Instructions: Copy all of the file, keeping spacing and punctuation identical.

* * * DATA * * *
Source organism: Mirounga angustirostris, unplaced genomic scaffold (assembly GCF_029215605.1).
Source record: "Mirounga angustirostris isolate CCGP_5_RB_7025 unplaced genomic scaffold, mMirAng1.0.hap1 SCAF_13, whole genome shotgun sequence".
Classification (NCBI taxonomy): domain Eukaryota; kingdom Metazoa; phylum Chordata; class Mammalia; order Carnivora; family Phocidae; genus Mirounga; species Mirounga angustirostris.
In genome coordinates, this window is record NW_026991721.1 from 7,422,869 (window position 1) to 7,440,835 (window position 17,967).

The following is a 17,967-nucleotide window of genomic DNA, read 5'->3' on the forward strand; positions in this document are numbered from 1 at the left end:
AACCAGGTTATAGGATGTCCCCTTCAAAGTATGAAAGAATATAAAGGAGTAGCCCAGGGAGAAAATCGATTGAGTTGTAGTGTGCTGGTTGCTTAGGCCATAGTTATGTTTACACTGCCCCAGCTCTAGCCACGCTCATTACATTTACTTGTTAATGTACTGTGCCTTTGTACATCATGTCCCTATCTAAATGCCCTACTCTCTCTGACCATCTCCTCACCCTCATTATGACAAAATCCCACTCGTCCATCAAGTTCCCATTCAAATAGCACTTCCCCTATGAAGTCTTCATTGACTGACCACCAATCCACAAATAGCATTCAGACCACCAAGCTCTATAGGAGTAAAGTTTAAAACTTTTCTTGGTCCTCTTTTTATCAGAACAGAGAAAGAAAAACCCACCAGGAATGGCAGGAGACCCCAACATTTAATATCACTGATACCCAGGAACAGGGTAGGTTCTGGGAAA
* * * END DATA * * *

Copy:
Source organism: Mirounga angustirostris, unplaced genomic scaffold (assembly GCF_029215605.1).
Source record: "Mirounga angustirostris isolate CCGP_5_RB_7025 unplaced genomic scaffold, mMirAng1.0.hap1 SCAF_13, whole genome shotgun sequence".
Classification (NCBI taxonomy): domain Eukaryota; kingdom Metazoa; phylum Chordata; class Mammalia; order Carnivora; family Phocidae; genus Mirounga; species Mirounga angustirostris.
In genome coordinates, this window is record NW_026991721.1 from 7,422,869 (window position 1) to 7,440,835 (window position 17,967).

The following is a 17,967-nucleotide window of genomic DNA, read 5'->3' on the forward strand; positions in this document are numbered from 1 at the left end:
AACCAGGTTATAGGATGTCCCCTTCAAAGTATGAAAGAATATAAAGGAGTAGCCCAGGGAGAAAATCGATTGAGTTGTAGTGTGCTGGTTGCTTAGGCCATAGTTATGTTTACACTGCCCCAGCTCTAGCCACGCTCATTACATTTACTTGTTAATGTACTGTGCCTTTGTACATCATGTCCCTATCTAAATGCCCTACTCTCTCTGACCATCTCCTCACCCTCATTATGACAAAATCCCACTCGTCCATCAAGTTCCCATTCAAATAGCACTTCCCCTATGAAGTCTTCATTGACTGACCACCAATCCACAAATAGCATTCAGACCACCAAGCTCTATAGGAGTAAAGTTTAAAACTTTTCTTGGTCCTCTTTTTATCAGAACAGAGAAAGAAAAACCCACCAGGAATGGCAGGAGACCCCAACATTTAATATCACTGATACCCAGGAACAGGGTAGGTTCTGGGAAA